Bigorexia: Dangerous disorder on the rise among men


Alfonso Moretti is a successful personal trainer. He helps his clients stay on a track to get fit. But earlier in his career, he became obsessed with one thing: building big muscles.

"It takes over your life, so every decision you make becomes about the workout and how your body looks," said Moretti. "I used to track and weigh every single ounce of food that went in my body. I used to wake up at 3 o'clock in the morning to drink protein shakes. I never missed a workout, ever, ever, ever."

This all-consuming desire to bulk up is called muscle dysmorphia, also known as "bigorexia," and the number of men susceptible to this disorder is growing.

"About 45 percent of men are dissatisfied with their body image. One in 10 people who are diagnosed with an eating disorder is a man," said Dr. Michele Kerulis, Director of Sports and Health Psychology, Adler School of Professional Psychology.

Kerulis says bigorexia can hit men of all ages, and the emotional fallout can be severe.

"This obsession can start quickly or it can begin over a period of time," said Kerulis. "We see psychological abnormalities, including irritability, angry outbursts, which sometimes people would call a 'roid rage,' we see depression, sometimes mania."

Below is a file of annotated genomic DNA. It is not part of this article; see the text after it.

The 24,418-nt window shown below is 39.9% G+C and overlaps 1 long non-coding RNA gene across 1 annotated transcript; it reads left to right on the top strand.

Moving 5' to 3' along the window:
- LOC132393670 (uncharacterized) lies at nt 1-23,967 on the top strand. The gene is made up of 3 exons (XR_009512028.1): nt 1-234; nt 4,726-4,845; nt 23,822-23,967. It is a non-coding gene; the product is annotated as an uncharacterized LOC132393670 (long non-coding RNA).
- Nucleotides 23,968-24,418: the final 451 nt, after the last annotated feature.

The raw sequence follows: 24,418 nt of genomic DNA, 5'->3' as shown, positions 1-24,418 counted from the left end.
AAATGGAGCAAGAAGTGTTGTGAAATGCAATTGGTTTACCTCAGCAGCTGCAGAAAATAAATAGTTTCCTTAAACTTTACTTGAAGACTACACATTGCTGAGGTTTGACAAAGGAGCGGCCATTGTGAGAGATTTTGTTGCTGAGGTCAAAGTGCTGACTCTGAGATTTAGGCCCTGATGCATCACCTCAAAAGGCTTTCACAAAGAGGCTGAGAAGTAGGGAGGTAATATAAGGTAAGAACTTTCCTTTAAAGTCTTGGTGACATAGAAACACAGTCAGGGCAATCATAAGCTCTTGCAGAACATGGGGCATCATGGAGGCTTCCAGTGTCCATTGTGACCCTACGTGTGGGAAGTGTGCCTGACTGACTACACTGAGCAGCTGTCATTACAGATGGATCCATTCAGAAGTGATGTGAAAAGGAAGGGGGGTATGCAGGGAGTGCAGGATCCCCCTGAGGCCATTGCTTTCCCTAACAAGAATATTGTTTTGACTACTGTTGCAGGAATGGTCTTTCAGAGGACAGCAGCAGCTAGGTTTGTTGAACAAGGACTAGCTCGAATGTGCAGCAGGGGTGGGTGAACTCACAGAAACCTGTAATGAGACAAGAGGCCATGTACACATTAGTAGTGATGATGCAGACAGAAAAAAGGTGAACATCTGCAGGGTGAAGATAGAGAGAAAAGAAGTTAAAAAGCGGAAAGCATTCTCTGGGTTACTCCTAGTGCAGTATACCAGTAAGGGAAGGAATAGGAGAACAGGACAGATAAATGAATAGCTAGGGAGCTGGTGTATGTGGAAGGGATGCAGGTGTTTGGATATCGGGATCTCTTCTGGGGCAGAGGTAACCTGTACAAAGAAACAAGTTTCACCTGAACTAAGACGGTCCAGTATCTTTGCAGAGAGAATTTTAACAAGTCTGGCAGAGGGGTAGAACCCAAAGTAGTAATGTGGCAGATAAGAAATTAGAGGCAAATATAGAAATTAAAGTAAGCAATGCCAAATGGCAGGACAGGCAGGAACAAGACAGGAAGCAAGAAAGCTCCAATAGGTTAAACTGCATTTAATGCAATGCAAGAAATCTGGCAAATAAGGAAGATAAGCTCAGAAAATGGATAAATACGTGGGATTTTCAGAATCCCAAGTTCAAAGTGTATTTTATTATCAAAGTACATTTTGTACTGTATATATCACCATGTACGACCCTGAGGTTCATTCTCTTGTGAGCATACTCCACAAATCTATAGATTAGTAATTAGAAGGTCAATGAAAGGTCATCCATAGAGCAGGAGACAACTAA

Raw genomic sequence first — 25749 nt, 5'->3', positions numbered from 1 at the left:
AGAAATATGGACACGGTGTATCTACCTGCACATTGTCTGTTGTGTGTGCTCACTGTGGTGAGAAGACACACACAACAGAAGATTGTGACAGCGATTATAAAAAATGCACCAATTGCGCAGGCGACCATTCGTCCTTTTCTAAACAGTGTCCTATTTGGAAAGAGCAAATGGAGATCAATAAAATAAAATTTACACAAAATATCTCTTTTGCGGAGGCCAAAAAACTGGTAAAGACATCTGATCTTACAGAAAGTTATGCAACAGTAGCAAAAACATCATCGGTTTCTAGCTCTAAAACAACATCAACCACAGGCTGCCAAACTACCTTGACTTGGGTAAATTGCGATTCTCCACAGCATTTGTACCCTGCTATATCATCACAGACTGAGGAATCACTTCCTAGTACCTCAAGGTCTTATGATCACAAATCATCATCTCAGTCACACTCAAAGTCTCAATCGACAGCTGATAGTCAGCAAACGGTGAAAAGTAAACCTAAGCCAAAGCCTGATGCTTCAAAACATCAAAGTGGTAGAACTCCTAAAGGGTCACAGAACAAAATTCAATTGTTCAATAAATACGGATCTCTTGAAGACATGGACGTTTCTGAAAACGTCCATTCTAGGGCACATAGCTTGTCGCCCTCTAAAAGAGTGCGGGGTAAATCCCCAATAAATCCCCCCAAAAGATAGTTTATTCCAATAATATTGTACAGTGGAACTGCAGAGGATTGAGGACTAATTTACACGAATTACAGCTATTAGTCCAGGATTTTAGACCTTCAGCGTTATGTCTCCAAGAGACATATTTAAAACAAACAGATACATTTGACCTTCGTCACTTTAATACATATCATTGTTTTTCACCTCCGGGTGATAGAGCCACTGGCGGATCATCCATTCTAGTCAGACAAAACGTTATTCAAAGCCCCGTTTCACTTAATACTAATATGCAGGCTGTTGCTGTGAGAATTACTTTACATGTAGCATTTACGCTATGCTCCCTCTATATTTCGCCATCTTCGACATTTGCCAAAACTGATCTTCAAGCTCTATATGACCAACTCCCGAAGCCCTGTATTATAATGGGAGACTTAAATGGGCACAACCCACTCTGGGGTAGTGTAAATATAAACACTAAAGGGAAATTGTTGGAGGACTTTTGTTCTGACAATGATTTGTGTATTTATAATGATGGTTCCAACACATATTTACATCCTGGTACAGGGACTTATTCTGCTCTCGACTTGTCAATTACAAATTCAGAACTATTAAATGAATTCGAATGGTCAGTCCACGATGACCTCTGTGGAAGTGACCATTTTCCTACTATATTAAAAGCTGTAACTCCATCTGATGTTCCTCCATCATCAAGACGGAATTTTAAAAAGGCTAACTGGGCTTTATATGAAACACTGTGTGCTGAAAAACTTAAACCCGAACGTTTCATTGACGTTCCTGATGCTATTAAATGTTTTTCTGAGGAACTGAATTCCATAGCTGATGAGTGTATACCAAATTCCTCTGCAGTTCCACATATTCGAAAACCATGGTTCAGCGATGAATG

Moretti's desire to "go big" started young.

"I can remember as young as 13, 14 looking at some of these muscle magazines, and I was conditioned to think that's what a man looked like, so big shoulders, big legs, just big muscles with veins everywhere," said Moretti.

Keeping up his meticulous routine of eating and exercising was emotionally exhausting. But the real wake-up call happened one day after his extreme workouts caused a serious injury.

"I finally came to a revelation, only after 11 or 12 years, because I had neck surgery. I had major neck surgery. I had ruptured a disc in my neck, and it basically paralyzed me on the right side of my body," said Moretti.

Physical injuries caused by bigorexia can range from mild-like muscle strains to more serious ones like stress fractures. Carried to the extreme, experts say this obsession could even lead to organ failure.

"So individuals who have bigorexia, a lot of them tend to use supplements, and if you overdose on these supplements without having a balanced diet, you can develop kidney and liver failure, and as that happens you may eventually need a liver or kidney transplant or your could eventually die," said Dr. Selene Parekh, orthopedist professor at Duke University

It took a serious injury, but now, Moretti uses his experience to advocate for a healthy body image and realistic workouts, and he urges other men not to go down the path he did.

"I look back now and I see those pictures and I'm like, 'wow,' like I would never want to look like that guy," said Moretti.

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